Tuesday, June 6, 2017

The Cure 1985-10-22 Cleveland Music Hall Cleveland, OH

The Cure
Cleveland Music Hall
Cleveland, OH
October 22, 1985

Soundboard (RS version)

Lineage:
cassette master > cassette > Nakamichi CR-7A > HHB CDR-850 > CDR, then:  CDR > EAC > WAV > Nero Wave Editor > FLAC

Remastering: FLAC files > Wavemerge > SF8 and AA 1.0 (volume adjustments and EQ, other minor work) > CDWav > FLAC

Main Set:
01.  The Baby Screams
02.  Play For Today
03.  Kyoto Song
04.  Primary
05.  The Hanging Garden
06.  Cold
07.  A Night Like This
08.  In Between Days
09.  Let's Go To Bed
10.  The Walk
11.  Push
12.  Screw
13.  One Hundred Years
14.  A Forest
15.  Sinking

Encores:
16.  Six Different Ways
17.  Close To Me
18.  Charlotte Sometimes
19.  Three Imaginary Boys
20.  Boys Don't Cry 
21.  10:15 Saturday Night
22.  Killing An Arab
23.  Do You Wanna Touch

Suggested disc splits:
Main show is on Disc 1, all encores are on Disc 2

Remaster notes: Original recording was mastered with the levels a bit too hot. I backed this off, and EQed it to bring the dynamics of this recording to life. Channels were balanced, and a dropout at the end of Push Was removed and crossfaded to make a smooth transition.

Remastered by terrapinstation 2009-03-12

Thanks to Mexminute and TheCommish for posting this SBD.

ORIGINAL NOTES:

Another stellar recording from "The RS Archives"
(a Mexminute/TheCommish production)

Editing notes:
* Re-tracked show (combined WAV files in Nero, then re-split with CD Wave)
* Small fade-out applied to end of Track 115 with Nero's wave editor
* Deleted small gap at end of Track 205 with Nero wave editor
* Volume adjustments (as listed below); with the exception of a few spots, the overall volume of the recording was a little low (before adjustments, the avg. volume of the entire show was 89.4 dB).

Volume adjustments:
Track 101: +1dB (2:03-2:06 mark), +2dB (2:06-2:09), +3dB (2:09-end)
Tracks 102-110: +3dB
Track 111: +3dB (0:00-4:25 mark); +5dB (4:25-end)
Tracks 112-113: +5dB
Track 114: +5dB (0:00-1:14); +3dB (1:14-4:45); +2dB (4:45-10:16); +3dB (10:16-end)
Track 115: +3dB
Tracks 201-202: +5dB
Track 203: +5dB (0:00-0:12 mark); +3dB (0:12-end)
Tracks 204-206: +3dB
Track 207: +3dB (0:00-0:14 mark); +2dB (0:14-2:22), no volume adj. (2:22-end)
Track 208: No volume adj.


About "The RS Archives":
The RS Archive consists of a selection of live recordings made by a great individual who passed away in 2005. 

RS worked in the music industry in many capacities….a music fan….a musician….a sound engineer.  He was considered one of the best behind the mixing board.  I was honored to have known him for practically 35 years.  There was no one like him….he was a wonderful human being.  Everybody loved him.  He was a level-headed guy who knew what sounded good and what didn't. He could conceive and design sound systems from scratch in his head to meet the artist’s needs. Whatever they wanted, he could do.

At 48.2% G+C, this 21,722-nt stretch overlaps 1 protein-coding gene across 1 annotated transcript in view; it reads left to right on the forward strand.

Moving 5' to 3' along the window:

For years, he mixed music at the annual Grammy Awards and the American Music Awards television show.  RS worked closely for years with Daryl Hall and John Oates, Juice Newton, Anita Baker, Mariah Carey, Tears for Fears, Crack the Sky, Kid Creole and the Coconuts, Aretha Franklin, Pink Floyd, Whitney Houston, Bette Midler, Ann Murray, Michael Bolton, Kenny G, Tony Bennett, Johnny Cash, Eric Clapton, John Fogerty, Bonnie Raitt, Frank Sinatra, John Hiatt, Little Feat, Little Village,  and Waylon Jennings…..to name a few.
 
He had a huge reputation in the business, and that's why he was chosen to work with such budding clients as Mariah Carey.  With the major stars, he was one of the preferred engineers they choose to work with.  A particular client of RS who had a reputation for firing sound engineers with great regularity was Anita Baker, whom he won over not only with his technical abilities and personality, but with his refusal to put up with her criticism.  He quit a few times but always came back because she loved the way he mixed her music.  He could coddle difficult and temperamental celebrities, and they respected his work. He was able to kick back and get along with them. Even though he knew these people, he was a very modest man.

So now, it is time to honor him by sharing some of the many recordings he made while on the road.  All are perfect (or near perfect) soundboard recordings made from the master cassettes or master dat tapes.  Unfortunately, I am not able to identify the original equipment these tapes were made on, however I can say that for the transferring process, the cassette tapes were played back on a Nakamichi CR-7A, and the dat tapes on a Sony PCM-R500.  They were all burnt onto cdr using a HHB CDR-850. 

Please enjoy these tasty gems!   
Mexminute (fellow DIME member).



If you decide to download this show, won't you please consider posting a comment on the show's board?  It only takes a moment, and believe me, it takes A LOT longer to prepare/upload a show for others to enjoy than it does to download and run.

And won't you please consider thanking Mexminute for sharing this mighty fine show with us?


Generously shared by Mexminute
and uploaded on DIME by TheCommish
March 2009

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